SALT LAKE CITY — After meeting with President Joe Biden on Monday about his massive COVID-19 relief plan and a much smaller Republican proposal, Sen. Mitt Romney said there are differences in almost every area.
“I can tell you there was not an agreement reached,” the Utah Republican told Utah reporters via videoconference, adding that they never expected that their plan “would be adopted or rejected on the spot.”
Vice President Kamala Harris also attended the two-hour meeting with 10 GOP senators in the Oval Office, the first meeting Biden has had in the White House with people other than his staff. Romney described the exchange as “respectful.”
Biden and the senators went through their respective plans point by point and had a “full airing” of their different points of view, Romney said. The president, he said, directed his staff to work with the senators and their staffs to see if there is common ground.
“It was not a check-the-box meeting. It was a serious discussion of differences and I don’t know what will result from it,” Romney said, adding that Biden has “genuine interest in working with us.”
The senators say their plan has many of Biden’s priorities, including more funding for vaccine production and distribution, extending enhanced federal unemployment benefits, nutrition assistance for struggling families, additional small business aid, reopening schools and resources for child care.
But the two plans are billions of dollars apart.
The Republican $618 billion proposal, which contains another $1,000 in direct payment to Americans, is less than a third of the $1.9 trillion plan Biden has touted and that has Democratic support. In a tweet earlier Monday, Biden called on Congress to “immediately” pass his American Rescue Plan, which includes $1,400 relief checks. The two sides disagree on the income threshold for the payments.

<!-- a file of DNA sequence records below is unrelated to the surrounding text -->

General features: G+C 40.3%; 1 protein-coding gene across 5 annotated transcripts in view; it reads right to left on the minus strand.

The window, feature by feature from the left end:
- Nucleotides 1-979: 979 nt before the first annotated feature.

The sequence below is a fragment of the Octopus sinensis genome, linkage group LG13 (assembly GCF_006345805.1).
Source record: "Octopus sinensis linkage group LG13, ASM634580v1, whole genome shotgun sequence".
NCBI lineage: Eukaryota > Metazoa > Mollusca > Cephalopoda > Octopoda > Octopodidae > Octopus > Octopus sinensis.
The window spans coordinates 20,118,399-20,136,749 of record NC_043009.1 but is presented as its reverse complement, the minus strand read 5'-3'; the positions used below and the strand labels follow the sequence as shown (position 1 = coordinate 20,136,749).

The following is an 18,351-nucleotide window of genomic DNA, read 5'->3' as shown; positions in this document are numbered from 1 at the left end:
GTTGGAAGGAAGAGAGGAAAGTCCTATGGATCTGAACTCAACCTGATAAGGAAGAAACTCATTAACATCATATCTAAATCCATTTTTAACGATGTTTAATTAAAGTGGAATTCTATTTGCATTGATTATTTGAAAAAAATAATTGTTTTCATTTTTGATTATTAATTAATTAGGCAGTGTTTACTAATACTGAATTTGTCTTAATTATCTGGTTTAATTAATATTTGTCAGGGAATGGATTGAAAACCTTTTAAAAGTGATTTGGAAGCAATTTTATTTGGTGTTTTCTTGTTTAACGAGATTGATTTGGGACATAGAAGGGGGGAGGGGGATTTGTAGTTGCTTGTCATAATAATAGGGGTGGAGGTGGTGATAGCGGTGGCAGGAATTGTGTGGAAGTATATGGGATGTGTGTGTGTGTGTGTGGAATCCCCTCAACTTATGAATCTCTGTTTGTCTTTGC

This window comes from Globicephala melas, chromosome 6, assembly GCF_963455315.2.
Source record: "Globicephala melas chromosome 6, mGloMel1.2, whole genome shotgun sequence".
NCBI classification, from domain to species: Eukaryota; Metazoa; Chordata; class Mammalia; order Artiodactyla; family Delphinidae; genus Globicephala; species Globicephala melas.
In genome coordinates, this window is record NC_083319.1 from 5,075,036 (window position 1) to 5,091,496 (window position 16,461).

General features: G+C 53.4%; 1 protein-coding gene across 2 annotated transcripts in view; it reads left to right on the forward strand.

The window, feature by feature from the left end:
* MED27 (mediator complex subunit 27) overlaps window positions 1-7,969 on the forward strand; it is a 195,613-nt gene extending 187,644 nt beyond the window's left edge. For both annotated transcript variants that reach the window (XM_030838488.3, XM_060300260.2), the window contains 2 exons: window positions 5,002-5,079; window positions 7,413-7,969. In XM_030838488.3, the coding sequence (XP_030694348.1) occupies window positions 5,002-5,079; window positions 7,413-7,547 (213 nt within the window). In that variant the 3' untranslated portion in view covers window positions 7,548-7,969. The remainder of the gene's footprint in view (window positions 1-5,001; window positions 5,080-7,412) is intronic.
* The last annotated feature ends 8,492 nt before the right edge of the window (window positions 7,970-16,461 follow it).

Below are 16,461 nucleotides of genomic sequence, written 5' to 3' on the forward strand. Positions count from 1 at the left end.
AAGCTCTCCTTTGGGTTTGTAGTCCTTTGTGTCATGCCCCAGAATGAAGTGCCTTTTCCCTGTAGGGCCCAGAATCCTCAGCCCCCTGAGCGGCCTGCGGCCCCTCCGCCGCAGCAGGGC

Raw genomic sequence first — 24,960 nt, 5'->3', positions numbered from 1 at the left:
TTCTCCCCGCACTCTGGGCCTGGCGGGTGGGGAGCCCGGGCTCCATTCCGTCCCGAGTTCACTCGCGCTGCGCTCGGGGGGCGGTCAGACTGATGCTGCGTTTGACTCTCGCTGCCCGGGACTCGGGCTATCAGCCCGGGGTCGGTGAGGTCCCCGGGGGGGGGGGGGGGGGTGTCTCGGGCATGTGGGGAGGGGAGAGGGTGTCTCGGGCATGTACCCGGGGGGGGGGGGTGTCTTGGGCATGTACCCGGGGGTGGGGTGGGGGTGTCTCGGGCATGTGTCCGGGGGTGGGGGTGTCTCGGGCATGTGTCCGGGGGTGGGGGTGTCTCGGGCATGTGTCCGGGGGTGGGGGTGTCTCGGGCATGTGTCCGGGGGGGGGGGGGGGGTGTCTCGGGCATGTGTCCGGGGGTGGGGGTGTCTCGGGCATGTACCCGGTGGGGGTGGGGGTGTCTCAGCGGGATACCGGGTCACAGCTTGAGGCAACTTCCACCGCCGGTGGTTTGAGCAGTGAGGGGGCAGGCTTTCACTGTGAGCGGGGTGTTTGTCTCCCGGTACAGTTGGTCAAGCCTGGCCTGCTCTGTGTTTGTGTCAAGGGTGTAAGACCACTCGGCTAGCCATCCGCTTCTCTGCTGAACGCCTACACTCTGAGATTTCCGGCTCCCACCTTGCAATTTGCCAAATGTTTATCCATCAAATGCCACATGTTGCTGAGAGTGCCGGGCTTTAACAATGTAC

Hardworking Americans need help and they need it now. That’s why I’m calling on Congress to immediately pass my American Rescue Plan that will deliver direct relief, extend unemployment insurance, help folks put food on the table and keep a roof over their heads, and more.— President Biden (@POTUS) February 1, 2021
Biden is calling for $170 billion to reopen the nation’s schools, while the Republican proposal has $20 billion. Biden wants $360 billion for state and local governments, the GOP plan calls for none.
Romney said he can’t “begin to predict” whether the Biden administration would work toward a bipartisan package or push ahead with House and Senate Democrats to pass the president’s plan.
Biden agreed Sunday to meet with the GOP senators, but the White House on Monday indicated it would be a chance for the president to listen but not negotiate with them.
“What this meeting is not is a forum for the president to make or accept an offer,” press secretary Jen Psaki said at a White House briefing.
Psaki also said Biden is more concerned about his proposed $1.9 trillion being too small than being too big.
Asked if Biden thinks it’s more important to go big or be bipartisan, Psaki said the president believes he can have both.
“It’s important to him that he hears this group out on their concerns, on their ideas. He’s always open to making this package stronger and he also remains in close touch with Speaker (Nancy) Pelosi, Majority Leader (Chuck) Schumer and he will continue engagement throughout the day and in the days ahead,” she said.
Schumer, D-N.Y., on Sunday dismissed the GOP senators’ plan as inadequate. He said they should go back to the drawing board and then talk to him and Democrats.
“They should negotiate with us, not make a take-it-or-leave-it offer,” he told the New York Daily News.
Since March 2019, Congress has passed five bipartisan COVID-19 relief bills and provided more than $4 trillion in aid. The latest package approved in December provided $900 billion in additional aid, including $600 in direct payments to individuals.
The Republican senators — Romney, Maine Sen. Susan Collins, Alaska Sen. Lisa Murkowski, Louisiana Sen. Bill Cassidy, Ohio Sen. Rob Portman, West Virginia Sen. Shelley Moore Capito, Indiana Sen. Todd Young, Kansas Sen. Jerry Moran, South Dakota Sen. Mike Rounds and North Carolina Sen. Thom Tillis — argue that “billions of dollars” from the December package as well as CARES Act money allocated last March has yet to be spent.